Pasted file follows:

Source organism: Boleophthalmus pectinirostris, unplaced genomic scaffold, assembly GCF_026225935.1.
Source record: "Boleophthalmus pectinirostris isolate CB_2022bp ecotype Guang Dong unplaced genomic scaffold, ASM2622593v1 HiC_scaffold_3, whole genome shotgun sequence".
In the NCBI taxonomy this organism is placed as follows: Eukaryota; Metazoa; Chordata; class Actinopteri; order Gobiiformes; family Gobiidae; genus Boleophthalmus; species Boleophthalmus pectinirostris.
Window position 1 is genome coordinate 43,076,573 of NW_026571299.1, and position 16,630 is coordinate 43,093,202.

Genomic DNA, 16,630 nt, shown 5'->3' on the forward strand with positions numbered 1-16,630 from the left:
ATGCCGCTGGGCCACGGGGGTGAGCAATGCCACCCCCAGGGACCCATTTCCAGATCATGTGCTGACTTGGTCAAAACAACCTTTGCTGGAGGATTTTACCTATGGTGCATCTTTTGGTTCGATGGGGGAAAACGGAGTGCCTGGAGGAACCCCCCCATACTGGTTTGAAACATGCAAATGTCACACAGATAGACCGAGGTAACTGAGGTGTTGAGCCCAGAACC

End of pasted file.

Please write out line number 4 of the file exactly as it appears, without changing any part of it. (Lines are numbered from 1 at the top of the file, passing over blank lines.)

Window position 1 is genome coordinate 43,076,573 of NW_026571299.1, and position 16,630 is coordinate 43,093,202.